REDEFINE YOUR HAPPY
If you’re not reaching your goals, reconsider them – says Lisa Hassell, agency director of We Are Goodness
Lisa Hassell of We Are Goodness talks about adjusting her priorities
All my life, I’ve prided myself on being a glass-half-full kind of a person. I seem to have been born with an unwavering (and sometimes irritating) ability to put a positive spin on everything, from failed relationships to frustrated clients, and as a result have faced life head-on with a kind of naive optimism – in no small part because I also happen to be a single parent.
When I decided to launch a business in 2015, my friends and family expressed their concerns, knowing full well that my experience of such endeavours was limited. Yet I trusted my gut instinct and did it anyway, and doing so has meant some of the worst and also the best times of my life. Frequently measuring my sense of self-worth by how well I have managed to juggle family life with a career has unsurprisingly challenged some of my core beliefs around how I define happiness.
Last month, I stumbled across an article about Google X boss Mo Gawdat, whose ‘equation for happiness’ struck a chord with me. The formula expressed in his new book Solve For Happy is as follows: “Happiness is equal to or greater than the events in your life, minus expectations of how life should be.” This gave me food for thought. I realised that I had become so fixated on where I thought the business should be, that I had lost sight of everything we had already achieved. By comparing myself to those with a five- or even 10-year advantage, I had not only placed a huge weight of pressure on our shoulders, I was burning myself out trying to keep up with impossible goals.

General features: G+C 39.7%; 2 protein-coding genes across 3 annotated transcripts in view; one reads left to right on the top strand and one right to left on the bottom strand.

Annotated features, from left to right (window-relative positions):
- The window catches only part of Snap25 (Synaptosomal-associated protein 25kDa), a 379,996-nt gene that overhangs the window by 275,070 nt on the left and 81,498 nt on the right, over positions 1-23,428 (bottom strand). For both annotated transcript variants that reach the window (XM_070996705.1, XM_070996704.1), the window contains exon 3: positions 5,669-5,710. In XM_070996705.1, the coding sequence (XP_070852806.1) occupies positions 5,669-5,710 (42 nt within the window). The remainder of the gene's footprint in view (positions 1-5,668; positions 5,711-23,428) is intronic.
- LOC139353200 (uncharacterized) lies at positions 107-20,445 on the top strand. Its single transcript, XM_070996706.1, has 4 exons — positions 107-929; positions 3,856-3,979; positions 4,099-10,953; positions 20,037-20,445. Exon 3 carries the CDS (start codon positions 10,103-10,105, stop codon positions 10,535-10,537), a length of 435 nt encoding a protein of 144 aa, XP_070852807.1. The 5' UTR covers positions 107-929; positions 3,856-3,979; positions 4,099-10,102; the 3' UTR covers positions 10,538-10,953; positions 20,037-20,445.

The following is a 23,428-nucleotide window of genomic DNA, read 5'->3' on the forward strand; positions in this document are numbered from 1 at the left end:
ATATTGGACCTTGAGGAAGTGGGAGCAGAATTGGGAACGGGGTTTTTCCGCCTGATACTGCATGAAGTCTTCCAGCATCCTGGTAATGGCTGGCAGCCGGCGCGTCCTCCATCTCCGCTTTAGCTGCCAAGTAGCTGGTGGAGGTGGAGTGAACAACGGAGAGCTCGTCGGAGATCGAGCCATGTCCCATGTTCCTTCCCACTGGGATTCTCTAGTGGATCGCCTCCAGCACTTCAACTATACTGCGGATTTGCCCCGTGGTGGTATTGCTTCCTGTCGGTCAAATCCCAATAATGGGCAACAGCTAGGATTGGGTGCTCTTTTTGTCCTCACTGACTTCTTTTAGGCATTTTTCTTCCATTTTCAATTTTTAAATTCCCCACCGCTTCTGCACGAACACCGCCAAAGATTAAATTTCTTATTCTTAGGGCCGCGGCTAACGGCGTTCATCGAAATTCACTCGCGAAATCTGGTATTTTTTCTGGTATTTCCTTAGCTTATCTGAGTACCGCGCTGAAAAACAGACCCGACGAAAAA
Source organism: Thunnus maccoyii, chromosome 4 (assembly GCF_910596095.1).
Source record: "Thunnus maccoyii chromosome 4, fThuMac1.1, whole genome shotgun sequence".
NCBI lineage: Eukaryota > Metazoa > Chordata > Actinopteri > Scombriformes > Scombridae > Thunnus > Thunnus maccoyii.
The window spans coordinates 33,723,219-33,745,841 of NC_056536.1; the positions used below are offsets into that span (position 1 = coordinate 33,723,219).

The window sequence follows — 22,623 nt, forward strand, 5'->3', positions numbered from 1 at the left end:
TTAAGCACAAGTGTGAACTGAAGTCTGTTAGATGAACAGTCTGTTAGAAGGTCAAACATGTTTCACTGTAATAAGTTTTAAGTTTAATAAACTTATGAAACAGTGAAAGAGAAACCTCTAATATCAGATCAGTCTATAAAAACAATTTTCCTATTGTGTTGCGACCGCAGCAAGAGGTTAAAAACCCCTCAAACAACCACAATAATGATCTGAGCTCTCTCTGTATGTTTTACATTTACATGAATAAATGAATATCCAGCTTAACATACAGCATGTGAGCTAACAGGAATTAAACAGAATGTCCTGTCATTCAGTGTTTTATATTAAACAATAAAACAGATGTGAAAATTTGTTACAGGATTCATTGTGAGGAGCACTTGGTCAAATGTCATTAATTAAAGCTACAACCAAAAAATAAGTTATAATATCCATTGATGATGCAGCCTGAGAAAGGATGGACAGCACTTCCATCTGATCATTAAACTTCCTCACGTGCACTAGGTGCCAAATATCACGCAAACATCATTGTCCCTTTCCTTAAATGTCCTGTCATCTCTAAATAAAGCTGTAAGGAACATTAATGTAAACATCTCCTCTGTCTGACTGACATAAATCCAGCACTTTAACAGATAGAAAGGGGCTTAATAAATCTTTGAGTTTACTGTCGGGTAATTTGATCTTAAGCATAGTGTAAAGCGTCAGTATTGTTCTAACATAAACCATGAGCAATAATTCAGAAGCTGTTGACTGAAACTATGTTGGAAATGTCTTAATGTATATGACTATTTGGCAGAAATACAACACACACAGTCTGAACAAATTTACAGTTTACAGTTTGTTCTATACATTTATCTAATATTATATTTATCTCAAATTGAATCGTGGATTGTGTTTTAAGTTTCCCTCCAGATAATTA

Expecting to hit the ground running without any bumps in the road was unrealistic, yet I stubbornly believed it was possible. No surprise then that it came as a shock when reality hit. However, while accepting our limitations and playing to our strengths has not been an easy lesson to learn, admitting defeat has been a refreshing and rewarding exercise for everyone involved. By shelving some of our more ambitious plans and refocusing on the here and now, we have afforded ourselves the breathing space to be objective about what we hope to achieve. More importantly, we also now take the time to celebrate the smaller milestones with a real sense of achievement.
As Baz Luhrmann affirmed on Everybody’s Free (to Wear Sunscreen): “Sometimes you’re ahead, sometimes you’re behind. The race is long and in the end, it’s only with yourself.” Has redefining your life goals helped you become happier? Tweet your thoughts to @ComputerArts using #DesignMatters